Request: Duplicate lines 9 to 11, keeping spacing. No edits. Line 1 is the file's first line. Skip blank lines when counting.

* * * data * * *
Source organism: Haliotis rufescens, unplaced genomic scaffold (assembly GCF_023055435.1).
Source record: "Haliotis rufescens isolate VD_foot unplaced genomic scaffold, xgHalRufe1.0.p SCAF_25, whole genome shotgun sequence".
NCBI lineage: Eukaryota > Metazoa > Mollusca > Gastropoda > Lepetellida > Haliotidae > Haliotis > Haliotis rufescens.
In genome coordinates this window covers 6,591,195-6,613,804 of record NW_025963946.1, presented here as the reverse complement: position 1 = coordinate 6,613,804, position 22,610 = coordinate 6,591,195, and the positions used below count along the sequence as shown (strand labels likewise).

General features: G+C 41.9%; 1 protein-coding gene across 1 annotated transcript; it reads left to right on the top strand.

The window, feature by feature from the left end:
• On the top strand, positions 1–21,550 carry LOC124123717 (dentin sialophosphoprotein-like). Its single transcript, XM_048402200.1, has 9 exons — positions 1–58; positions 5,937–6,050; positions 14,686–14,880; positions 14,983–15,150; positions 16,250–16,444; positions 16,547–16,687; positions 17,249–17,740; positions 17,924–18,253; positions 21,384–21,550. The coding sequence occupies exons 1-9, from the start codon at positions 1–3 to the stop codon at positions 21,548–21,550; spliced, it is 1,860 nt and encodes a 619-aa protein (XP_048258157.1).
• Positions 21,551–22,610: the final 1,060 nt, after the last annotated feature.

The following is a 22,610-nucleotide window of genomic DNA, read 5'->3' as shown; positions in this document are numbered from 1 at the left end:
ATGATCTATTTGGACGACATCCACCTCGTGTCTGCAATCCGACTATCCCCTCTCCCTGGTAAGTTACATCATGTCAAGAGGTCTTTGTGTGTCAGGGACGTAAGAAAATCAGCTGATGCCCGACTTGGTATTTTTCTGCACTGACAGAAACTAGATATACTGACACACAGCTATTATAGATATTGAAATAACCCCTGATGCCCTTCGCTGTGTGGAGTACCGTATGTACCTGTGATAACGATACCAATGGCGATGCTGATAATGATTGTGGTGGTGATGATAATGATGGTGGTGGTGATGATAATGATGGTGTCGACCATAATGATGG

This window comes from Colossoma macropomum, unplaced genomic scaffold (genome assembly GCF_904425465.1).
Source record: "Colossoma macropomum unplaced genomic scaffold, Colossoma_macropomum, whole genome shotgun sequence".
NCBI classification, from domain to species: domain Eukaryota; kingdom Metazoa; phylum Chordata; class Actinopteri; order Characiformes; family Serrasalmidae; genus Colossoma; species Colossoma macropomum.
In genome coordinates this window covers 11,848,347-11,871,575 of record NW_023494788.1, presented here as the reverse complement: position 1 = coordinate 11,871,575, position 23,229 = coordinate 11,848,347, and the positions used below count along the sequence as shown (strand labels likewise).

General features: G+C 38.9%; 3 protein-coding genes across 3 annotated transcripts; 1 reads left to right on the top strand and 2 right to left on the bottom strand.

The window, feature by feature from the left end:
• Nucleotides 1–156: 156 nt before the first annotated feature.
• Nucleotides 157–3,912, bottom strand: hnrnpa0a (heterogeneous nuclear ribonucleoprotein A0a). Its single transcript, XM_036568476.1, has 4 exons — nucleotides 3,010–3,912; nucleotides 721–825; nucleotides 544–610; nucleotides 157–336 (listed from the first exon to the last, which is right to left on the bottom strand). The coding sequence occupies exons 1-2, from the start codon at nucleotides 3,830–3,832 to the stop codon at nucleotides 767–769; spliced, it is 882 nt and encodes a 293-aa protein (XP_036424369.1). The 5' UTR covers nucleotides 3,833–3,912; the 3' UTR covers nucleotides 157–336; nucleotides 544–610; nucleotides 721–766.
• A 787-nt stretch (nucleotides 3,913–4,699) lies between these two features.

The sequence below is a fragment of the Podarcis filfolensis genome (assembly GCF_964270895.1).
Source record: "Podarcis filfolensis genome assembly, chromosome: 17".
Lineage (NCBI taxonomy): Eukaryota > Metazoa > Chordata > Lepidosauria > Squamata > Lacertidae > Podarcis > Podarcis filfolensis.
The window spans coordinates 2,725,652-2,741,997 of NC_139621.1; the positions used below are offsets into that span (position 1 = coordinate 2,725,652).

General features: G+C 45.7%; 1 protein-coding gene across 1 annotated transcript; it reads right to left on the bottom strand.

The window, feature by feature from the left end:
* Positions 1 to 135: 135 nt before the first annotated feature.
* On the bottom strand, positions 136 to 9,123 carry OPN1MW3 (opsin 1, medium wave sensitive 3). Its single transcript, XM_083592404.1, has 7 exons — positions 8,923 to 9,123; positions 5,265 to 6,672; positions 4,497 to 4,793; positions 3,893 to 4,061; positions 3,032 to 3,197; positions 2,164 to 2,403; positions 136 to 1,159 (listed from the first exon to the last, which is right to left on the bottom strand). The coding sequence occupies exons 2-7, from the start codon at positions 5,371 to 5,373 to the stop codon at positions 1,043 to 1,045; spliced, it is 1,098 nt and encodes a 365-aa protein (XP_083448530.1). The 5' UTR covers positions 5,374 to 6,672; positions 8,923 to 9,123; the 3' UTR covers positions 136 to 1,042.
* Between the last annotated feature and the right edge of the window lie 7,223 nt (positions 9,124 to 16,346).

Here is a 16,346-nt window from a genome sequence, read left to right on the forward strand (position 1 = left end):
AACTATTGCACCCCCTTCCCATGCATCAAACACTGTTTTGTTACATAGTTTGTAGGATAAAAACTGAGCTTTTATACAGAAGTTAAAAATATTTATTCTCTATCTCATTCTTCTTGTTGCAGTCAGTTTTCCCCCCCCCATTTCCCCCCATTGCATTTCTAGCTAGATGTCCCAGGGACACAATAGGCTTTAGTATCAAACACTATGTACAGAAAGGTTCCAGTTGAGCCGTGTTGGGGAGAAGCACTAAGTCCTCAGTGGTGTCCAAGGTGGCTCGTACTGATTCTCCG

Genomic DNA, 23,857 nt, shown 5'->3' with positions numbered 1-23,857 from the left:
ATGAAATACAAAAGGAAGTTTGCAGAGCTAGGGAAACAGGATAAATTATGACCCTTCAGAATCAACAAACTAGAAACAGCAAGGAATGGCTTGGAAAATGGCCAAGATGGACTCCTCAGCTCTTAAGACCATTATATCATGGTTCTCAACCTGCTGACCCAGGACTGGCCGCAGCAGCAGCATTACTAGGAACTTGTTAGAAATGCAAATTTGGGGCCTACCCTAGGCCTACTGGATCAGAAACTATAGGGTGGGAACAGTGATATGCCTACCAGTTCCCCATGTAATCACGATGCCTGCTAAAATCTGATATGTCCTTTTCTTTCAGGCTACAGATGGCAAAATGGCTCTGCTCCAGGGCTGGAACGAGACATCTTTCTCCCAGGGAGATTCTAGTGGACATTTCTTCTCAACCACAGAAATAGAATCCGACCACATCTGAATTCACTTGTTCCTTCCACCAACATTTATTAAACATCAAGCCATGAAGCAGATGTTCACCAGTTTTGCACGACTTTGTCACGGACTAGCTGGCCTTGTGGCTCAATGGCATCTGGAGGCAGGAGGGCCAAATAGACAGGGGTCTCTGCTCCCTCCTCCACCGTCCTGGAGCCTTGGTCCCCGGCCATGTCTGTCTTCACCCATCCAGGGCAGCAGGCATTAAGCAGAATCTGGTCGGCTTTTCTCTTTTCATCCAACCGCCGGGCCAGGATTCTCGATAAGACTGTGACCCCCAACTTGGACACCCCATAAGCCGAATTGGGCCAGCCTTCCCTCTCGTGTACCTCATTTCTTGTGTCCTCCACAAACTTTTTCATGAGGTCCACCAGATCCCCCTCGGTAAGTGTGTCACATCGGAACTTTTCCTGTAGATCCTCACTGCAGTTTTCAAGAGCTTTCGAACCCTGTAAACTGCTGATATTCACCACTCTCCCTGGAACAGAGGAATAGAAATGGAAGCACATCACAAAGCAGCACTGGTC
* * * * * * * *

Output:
The following is a 22,610-nucleotide window of genomic DNA, read 5'->3' as shown; positions in this document are numbered from 1 at the left end:
ATGATCTATTTGGACGACATCCACCTCGTGTCTGCAATCCGACTATCCCCTCTCCCTGGTAAGTTACATCATGTCAAGAGGTCTTTGTGTGTCAGGGACGTAAGAAAATCAGCTGATGCCCGACTTGGTATTTTTCTGCACTGACAGAAACTAGATATACTGACACACAGCTATTATAGATATTGAAATAACCCCTGATGCCCTTCGCTGTGTGGAGTACCGTATGTACCTGTGATAACGATACCAATGGCGATGCTGATAATGATTGTGGTGGTGATGATAATGATGGTGGTGGTGATGATAATGATGGTGTCGACCATAATGATGG

This window comes from Colossoma macropomum, unplaced genomic scaffold (genome assembly GCF_904425465.1).